I have never froze whole bell peppers, but what I do, is prepare them like I would to use in various casseroles, salads, etc. I wash them, and then cut them, remove the seeds, then proceed to dice them, and put something like 1/2 cup of the diced pepper in baggies and pop them in the freezer, then when I need some to put in a casserole, I pull oneor two baggies out of the freezer.

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January 8, 20120 found this helpful

Bell Peppers are an exotic rarity; a vegetable that can be frozen successfully without blanching. Just cut them up and put them in a plastic bag and in the freezer.

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August 25, 2012 Flag

How do I freeze red and green bell sweet peppers?

By Don P.

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August 25, 20120 found this helpful

My mother cuts them in half, cores them, puts them in a ziplock bag and tosses them in the freezer. As simple as that. We grow our own peppers and have them all year long with the freezing process. When you thaw them out they can be a bit soft but the still have their flavor.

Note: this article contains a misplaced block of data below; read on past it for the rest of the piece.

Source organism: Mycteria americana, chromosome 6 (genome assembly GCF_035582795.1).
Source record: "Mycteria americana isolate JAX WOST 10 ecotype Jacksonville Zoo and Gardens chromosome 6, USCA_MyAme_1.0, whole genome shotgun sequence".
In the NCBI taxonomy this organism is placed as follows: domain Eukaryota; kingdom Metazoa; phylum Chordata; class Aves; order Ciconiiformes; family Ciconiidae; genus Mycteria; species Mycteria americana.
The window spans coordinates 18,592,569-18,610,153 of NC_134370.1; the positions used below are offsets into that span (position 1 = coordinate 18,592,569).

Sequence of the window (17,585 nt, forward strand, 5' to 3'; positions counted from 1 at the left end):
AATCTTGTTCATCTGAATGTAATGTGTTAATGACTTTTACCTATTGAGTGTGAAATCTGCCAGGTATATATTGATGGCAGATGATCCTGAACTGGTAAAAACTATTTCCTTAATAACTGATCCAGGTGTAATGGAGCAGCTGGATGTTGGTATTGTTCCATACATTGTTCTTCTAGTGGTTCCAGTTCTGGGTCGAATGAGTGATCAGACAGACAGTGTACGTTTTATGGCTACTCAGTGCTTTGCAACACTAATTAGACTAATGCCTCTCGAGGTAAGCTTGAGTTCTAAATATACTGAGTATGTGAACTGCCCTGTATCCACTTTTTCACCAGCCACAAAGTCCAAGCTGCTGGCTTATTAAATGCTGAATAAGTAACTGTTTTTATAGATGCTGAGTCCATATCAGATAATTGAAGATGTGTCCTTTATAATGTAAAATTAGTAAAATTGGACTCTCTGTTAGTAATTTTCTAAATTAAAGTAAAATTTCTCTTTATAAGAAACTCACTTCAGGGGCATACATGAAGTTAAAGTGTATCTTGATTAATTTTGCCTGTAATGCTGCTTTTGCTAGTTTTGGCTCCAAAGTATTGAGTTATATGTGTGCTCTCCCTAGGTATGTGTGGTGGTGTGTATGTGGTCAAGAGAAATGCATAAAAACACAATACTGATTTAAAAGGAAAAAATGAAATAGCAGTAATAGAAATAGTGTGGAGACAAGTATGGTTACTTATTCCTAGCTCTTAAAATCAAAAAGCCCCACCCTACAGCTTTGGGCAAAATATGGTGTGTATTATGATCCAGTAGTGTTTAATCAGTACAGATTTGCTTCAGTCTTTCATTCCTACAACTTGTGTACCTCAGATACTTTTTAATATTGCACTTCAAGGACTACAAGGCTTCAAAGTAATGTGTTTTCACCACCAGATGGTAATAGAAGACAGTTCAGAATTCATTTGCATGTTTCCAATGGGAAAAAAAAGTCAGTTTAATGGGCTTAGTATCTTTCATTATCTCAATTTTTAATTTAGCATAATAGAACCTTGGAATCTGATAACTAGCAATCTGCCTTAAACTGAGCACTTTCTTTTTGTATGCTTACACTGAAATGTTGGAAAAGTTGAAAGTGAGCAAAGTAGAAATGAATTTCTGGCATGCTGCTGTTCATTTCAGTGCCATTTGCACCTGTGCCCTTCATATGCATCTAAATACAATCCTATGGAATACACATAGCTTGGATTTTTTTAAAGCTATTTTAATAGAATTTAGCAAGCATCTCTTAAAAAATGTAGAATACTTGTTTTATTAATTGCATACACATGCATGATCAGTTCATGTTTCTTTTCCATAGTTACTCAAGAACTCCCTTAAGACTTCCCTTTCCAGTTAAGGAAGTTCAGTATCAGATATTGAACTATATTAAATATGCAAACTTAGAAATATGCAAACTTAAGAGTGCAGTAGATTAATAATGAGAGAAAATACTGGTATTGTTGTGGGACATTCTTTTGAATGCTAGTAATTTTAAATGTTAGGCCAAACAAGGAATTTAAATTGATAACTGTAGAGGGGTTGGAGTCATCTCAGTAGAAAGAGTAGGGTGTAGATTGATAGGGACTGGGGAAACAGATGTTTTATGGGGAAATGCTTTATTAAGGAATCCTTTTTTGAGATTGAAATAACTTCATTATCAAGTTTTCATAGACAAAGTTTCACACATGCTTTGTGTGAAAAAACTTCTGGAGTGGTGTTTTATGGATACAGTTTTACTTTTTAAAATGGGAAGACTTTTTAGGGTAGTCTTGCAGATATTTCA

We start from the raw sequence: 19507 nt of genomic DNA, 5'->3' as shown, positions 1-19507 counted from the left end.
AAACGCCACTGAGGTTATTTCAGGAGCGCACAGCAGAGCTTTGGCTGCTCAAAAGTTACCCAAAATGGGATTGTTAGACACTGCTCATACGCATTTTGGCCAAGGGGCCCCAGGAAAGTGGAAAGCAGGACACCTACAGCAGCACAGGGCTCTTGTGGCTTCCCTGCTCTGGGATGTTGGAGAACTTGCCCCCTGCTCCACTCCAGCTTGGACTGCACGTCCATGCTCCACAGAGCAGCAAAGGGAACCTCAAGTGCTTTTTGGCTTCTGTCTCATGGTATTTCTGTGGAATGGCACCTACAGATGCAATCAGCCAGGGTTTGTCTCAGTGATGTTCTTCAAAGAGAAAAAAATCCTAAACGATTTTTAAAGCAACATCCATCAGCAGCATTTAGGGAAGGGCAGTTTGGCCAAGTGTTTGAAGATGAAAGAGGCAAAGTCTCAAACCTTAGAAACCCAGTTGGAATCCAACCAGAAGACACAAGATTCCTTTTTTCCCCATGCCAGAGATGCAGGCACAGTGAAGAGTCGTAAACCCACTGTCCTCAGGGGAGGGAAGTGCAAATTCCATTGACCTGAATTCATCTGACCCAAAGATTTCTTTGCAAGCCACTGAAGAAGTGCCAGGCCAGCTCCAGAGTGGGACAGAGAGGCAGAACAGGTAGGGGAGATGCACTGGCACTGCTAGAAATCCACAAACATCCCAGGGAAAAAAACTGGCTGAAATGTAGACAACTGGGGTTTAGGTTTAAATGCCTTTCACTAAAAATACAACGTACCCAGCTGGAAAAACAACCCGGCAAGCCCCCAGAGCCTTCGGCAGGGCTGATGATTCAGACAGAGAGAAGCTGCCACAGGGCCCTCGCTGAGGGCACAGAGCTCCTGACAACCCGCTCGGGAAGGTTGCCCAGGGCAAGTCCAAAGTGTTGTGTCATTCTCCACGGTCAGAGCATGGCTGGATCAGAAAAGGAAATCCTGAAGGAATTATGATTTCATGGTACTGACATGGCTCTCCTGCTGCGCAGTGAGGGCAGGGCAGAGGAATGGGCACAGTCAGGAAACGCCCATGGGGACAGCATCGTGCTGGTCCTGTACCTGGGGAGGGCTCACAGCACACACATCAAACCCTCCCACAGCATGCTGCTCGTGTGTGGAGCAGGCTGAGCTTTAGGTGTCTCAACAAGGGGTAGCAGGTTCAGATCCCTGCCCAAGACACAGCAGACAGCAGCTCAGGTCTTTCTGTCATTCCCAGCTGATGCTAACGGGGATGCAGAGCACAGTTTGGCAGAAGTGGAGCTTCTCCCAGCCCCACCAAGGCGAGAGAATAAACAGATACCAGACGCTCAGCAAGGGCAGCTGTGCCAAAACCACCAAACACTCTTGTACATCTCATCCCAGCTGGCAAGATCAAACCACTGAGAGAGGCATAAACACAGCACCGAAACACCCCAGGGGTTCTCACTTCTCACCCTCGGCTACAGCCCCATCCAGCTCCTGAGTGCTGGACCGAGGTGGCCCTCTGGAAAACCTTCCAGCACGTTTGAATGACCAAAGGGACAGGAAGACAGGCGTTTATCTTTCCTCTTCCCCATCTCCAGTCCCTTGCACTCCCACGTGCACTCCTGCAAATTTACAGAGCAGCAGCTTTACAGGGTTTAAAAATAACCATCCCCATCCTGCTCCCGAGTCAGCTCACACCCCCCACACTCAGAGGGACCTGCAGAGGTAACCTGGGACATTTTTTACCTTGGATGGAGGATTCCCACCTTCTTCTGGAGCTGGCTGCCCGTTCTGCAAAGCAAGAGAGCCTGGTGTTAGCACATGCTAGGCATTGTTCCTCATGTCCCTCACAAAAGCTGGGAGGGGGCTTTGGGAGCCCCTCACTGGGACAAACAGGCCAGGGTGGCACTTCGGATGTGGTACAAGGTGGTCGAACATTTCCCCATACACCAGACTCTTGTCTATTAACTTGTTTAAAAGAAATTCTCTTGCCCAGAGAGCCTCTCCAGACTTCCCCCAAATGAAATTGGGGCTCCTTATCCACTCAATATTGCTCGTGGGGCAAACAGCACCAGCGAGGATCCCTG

You can also make stuffed peppers and freeze them pretty much the same way. Just cook you "stuffing", and after cutting and coring the pepper, stuff the fresh pepper and put the different halves in a box or some other container to keep them up right while they freeze. When you want stuffed peppers for dinner, bring them out, let them thaw and bake them.

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August 27, 20120 found this helpful

I just throw them in a freezer bag. Cutting is super easy when they are frozen :-)

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0 found this helpful
July 15, 2012 Flag

How do I freeze green peppers?

By Dean

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July 17, 20120 found this helpful

I do this all summer long, for a year long supply for pizza, chili and other dishes.

First, I wash my peppers. Then I dice them up into the size I like for my recipes. (the seeds and pulp go into the compost bin).

Next, I blanch them - which means I place them inside a strainer and dip it into boiling water for about 1 minute. This stops the ripening process, but isn't long enough to cook the pieces. After 1 minute, remove from the boiling water and plunge it into ice water. When cool, remove from the water and drain.